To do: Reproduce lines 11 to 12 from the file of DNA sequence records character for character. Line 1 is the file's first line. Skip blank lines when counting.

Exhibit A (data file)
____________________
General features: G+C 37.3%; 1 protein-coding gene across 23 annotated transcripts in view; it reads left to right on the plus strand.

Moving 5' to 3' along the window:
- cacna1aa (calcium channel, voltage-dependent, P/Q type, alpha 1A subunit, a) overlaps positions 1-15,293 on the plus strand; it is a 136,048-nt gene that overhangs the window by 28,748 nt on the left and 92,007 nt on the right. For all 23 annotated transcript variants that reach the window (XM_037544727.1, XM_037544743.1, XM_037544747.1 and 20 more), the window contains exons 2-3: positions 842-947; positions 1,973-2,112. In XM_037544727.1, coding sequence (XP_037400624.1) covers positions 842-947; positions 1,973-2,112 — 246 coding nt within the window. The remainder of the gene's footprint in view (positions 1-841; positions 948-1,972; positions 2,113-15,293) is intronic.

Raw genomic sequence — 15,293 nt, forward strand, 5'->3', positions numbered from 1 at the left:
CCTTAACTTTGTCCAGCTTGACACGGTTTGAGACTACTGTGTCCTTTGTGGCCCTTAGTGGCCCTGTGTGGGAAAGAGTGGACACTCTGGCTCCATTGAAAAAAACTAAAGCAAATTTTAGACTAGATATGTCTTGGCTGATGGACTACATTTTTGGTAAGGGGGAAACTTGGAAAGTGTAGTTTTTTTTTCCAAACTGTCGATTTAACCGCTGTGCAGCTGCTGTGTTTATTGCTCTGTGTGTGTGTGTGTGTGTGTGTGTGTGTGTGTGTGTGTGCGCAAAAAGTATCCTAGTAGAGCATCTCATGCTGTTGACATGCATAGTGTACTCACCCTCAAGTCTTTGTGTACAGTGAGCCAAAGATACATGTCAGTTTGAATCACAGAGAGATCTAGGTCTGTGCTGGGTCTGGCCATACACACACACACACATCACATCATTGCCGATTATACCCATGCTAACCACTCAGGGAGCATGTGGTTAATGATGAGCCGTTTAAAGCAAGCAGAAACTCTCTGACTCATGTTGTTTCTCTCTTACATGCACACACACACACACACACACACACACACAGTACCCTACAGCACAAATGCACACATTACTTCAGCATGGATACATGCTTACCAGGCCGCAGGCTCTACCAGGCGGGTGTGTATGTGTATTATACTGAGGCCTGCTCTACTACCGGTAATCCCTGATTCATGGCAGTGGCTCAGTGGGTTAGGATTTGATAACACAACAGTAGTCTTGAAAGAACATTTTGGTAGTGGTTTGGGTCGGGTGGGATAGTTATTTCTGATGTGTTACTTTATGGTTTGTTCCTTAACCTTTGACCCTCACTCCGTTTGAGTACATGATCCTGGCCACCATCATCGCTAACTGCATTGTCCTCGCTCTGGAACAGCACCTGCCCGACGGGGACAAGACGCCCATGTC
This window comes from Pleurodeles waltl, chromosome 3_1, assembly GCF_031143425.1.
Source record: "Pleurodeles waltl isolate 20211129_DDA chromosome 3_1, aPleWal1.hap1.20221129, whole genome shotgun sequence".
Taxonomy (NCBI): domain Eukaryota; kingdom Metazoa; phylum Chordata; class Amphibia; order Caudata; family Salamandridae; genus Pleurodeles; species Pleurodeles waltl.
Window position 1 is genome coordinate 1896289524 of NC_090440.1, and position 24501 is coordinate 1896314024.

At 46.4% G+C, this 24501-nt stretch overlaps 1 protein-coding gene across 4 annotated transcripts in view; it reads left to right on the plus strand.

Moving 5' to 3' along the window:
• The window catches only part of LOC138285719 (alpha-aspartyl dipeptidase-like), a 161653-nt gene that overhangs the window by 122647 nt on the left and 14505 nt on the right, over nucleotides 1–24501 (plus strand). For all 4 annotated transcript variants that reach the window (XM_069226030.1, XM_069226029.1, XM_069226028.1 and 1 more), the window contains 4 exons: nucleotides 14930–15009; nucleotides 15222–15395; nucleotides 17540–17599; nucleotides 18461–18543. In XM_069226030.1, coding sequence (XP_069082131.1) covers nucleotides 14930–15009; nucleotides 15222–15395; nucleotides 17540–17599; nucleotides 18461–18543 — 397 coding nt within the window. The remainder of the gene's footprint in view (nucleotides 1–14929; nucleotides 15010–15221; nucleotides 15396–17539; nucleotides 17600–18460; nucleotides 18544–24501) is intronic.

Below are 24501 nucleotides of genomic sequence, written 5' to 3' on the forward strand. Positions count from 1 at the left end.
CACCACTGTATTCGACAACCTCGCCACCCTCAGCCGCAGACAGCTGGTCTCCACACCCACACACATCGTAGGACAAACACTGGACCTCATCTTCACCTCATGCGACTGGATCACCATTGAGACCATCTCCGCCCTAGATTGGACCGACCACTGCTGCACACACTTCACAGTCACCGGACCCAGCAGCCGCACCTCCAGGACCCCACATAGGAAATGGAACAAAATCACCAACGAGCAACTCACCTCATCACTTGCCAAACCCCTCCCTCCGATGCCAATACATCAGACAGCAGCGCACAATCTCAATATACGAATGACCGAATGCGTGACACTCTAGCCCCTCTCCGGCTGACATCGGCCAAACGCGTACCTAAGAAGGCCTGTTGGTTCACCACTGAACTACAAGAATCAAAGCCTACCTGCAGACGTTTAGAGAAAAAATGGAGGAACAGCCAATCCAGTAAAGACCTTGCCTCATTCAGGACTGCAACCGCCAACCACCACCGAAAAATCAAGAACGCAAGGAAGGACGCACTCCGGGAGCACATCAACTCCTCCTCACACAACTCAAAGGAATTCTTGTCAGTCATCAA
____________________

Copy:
Moving 5' to 3' along the window:
• The window catches only part of LOC138285719 (alpha-aspartyl dipeptidase-like), a 161653-nt gene that overhangs the window by 122647 nt on the left and 14505 nt on the right, over nucleotides 1–24501 (plus strand). For all 4 annotated transcript variants that reach the window (XM_069226030.1, XM_069226029.1, XM_069226028.1 and 1 more), the window contains 4 exons: nucleotides 14930–15009; nucleotides 15222–15395; nucleotides 17540–17599; nucleotides 18461–18543. In XM_069226030.1, coding sequence (XP_069082131.1) covers nucleotides 14930–15009; nucleotides 15222–15395; nucleotides 17540–17599; nucleotides 18461–18543 — 397 coding nt within the window. The remainder of the gene's footprint in view (nucleotides 1–14929; nucleotides 15010–15221; nucleotides 15396–17539; nucleotides 17600–18460; nucleotides 18544–24501) is intronic.